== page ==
We went on adventure to Stockholm, Sweden, the heartland of Nordic interior design to attend the Stockholm Furniture & Light Fair; a 5-day explosion of interior design inspiration and news.
As the world's leading meeting point for Scandinavian interior design, this fair is primarily aimed towards business people and entities in the furniture and lighting business. However, on the last day of the fair, the event is opened up to private individuals interested in interior design and those who are on the hunt for the latest and greatest items in interior design along with the classics. So we went to check it out as furniture lovers ourselves and wanted to share some of our highlights with you.
Aside from milling around the many vendor stalls and seminars held at the fair outlining the latest and greatest in interior design trends, we got to see the "Ettore" table, which was the winner of the annual "Born Classic" design prize and is expected to become a classic interior design piece in the future.
A particularly exciting part of the fair was the "Greenhouse area" where design schools and unestablished designers displayed their newest prototypes and ideas, many of which had a strong focus on sustainability.
At the fair we quickly realised that there's been a noticeable shift towards using wood in 2020. Furniture utilising classical wooden materials in Scandinavia like birch and ash, for example, dominated both indoor and outdoor furniture pieces. Light woods were definitely more common than darker ones you tend to see in sturdier pieces of furniture, often combined with iron or metal elements. Rattan continues to be a trendy and popular material when it comes to outdoor furniture and even rope and woven items were a notable parts of the entire fair.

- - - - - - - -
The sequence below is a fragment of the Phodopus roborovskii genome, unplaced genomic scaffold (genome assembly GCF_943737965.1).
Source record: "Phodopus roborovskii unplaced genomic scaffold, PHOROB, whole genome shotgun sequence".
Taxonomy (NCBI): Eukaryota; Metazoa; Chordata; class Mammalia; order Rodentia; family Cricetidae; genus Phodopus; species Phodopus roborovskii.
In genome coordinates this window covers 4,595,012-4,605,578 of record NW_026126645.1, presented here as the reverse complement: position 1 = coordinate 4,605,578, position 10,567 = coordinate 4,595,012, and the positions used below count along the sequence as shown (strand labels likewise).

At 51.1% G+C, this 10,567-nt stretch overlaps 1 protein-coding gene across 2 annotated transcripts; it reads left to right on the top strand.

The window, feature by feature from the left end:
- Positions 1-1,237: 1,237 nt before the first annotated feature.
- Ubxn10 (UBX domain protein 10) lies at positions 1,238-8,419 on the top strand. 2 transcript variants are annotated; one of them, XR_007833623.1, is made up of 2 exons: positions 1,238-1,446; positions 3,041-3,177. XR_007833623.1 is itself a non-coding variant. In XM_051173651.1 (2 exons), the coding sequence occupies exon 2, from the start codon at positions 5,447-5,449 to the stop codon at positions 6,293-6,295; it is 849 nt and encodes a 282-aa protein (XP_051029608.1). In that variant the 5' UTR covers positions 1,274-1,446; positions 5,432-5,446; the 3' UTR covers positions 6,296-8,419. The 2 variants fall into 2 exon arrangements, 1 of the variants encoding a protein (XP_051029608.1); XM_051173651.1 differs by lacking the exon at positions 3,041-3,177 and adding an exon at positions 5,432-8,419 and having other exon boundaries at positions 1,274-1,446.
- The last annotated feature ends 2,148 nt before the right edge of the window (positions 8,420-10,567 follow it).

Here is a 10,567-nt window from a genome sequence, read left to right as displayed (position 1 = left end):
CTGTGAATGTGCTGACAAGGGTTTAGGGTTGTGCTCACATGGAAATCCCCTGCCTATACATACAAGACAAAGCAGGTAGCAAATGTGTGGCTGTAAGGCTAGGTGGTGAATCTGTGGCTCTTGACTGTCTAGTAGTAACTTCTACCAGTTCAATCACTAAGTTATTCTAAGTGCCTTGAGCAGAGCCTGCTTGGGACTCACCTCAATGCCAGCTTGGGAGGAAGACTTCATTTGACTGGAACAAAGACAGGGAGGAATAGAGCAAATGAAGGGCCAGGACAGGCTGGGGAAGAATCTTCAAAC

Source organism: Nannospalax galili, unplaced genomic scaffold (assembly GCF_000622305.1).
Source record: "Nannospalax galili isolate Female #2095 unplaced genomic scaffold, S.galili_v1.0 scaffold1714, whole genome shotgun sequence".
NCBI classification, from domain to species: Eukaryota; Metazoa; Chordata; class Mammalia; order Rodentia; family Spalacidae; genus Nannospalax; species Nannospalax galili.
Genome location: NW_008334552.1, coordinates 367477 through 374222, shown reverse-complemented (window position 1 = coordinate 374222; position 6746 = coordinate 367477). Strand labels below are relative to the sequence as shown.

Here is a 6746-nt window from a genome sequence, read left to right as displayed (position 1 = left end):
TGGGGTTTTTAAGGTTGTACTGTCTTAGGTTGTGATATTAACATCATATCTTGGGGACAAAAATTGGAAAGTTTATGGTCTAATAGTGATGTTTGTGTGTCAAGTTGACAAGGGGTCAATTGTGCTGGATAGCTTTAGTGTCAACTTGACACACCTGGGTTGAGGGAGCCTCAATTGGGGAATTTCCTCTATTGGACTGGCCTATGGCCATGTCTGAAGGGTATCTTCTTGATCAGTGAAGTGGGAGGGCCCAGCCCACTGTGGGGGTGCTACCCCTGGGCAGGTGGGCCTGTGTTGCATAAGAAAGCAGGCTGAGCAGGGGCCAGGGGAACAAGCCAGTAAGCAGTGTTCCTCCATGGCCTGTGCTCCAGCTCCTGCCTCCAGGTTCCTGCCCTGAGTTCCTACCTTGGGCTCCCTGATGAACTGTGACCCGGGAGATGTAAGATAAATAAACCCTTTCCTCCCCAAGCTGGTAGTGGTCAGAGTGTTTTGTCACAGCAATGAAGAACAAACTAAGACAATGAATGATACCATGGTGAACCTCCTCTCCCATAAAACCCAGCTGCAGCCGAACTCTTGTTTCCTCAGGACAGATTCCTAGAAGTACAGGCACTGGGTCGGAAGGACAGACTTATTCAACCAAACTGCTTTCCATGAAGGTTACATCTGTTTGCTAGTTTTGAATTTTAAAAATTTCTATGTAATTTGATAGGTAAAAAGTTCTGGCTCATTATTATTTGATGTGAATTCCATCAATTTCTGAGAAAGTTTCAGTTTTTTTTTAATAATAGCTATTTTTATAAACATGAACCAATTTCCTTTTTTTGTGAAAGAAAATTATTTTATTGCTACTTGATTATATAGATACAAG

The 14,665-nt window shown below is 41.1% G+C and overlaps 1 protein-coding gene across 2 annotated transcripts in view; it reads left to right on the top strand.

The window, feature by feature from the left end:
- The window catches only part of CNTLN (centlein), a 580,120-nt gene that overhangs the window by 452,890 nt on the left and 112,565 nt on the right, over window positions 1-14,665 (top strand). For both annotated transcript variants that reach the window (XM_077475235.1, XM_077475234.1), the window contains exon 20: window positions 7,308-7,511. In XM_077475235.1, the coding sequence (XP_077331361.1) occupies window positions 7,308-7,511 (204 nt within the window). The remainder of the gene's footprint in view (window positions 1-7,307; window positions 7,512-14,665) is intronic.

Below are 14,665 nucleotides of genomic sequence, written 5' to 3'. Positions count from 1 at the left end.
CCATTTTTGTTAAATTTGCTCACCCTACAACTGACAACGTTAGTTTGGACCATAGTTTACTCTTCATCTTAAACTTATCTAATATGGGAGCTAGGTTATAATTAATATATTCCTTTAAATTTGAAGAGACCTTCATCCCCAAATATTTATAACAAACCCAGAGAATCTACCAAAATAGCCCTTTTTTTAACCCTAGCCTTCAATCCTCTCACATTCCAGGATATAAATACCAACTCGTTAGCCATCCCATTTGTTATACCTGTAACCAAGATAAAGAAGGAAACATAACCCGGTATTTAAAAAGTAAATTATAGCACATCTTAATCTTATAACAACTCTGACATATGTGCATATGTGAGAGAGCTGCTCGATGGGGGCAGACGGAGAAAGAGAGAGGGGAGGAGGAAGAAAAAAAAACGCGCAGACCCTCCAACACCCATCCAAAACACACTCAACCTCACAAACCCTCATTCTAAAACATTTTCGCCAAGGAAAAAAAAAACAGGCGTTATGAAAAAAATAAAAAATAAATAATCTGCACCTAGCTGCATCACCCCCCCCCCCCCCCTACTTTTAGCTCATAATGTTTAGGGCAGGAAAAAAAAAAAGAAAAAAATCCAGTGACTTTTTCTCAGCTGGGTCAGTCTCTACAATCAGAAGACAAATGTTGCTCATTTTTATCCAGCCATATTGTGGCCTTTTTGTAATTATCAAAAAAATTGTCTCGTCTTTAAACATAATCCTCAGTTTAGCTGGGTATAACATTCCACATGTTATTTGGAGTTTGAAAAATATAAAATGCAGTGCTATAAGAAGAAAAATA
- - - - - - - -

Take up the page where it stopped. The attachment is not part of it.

The colour choices on display were also very "classical nordic" with nuances of grey, black, beige and brown being the prominent colours but there were also plenty of blues and greens and some other lighter pastell colours. The natural theme was visible in material and colour choices alike. Vases in brown shades with dried flowers or grasses were visible in more than one display, for example.
When looking at office and public spaces, there were loads of furniture items with sound reduction and absorption in mind, with small sound-proofed booths with charging sockets and screens being a notable theme. A more modern form of a fitness ball designed for better sitting posture was also a mention-worthy addition but overall, much of the focus in office interior design has been geared towards sound-proofing. We felt this didn't have much ergonomic value, despite being quite cool from a development perspective.
A subject was super prevalent at the fair was sustainability. Sustainability was a recurring theme for the seminars held at the fair but as mention previously, this was also a big element that influenced material usage and colour choices. It's highly likely that the resurgence of wood being such a popular design material is a direct bi-product of increasing environmental awareness.
One burning question we had was that even if the choice of material feels more sustainable, how does one account for the other parts of the manufacturing processes and transport of these interior design and furniture items? For example, a rattan chair could easily be transported halfway around the world just to reach your home, which might not be the most environmentally friendly option. Several vendors at the fair had a noticeable environmental profile, but as a consumer it can be a bit difficult to differentiate what makes a good or bad choice for the environment.
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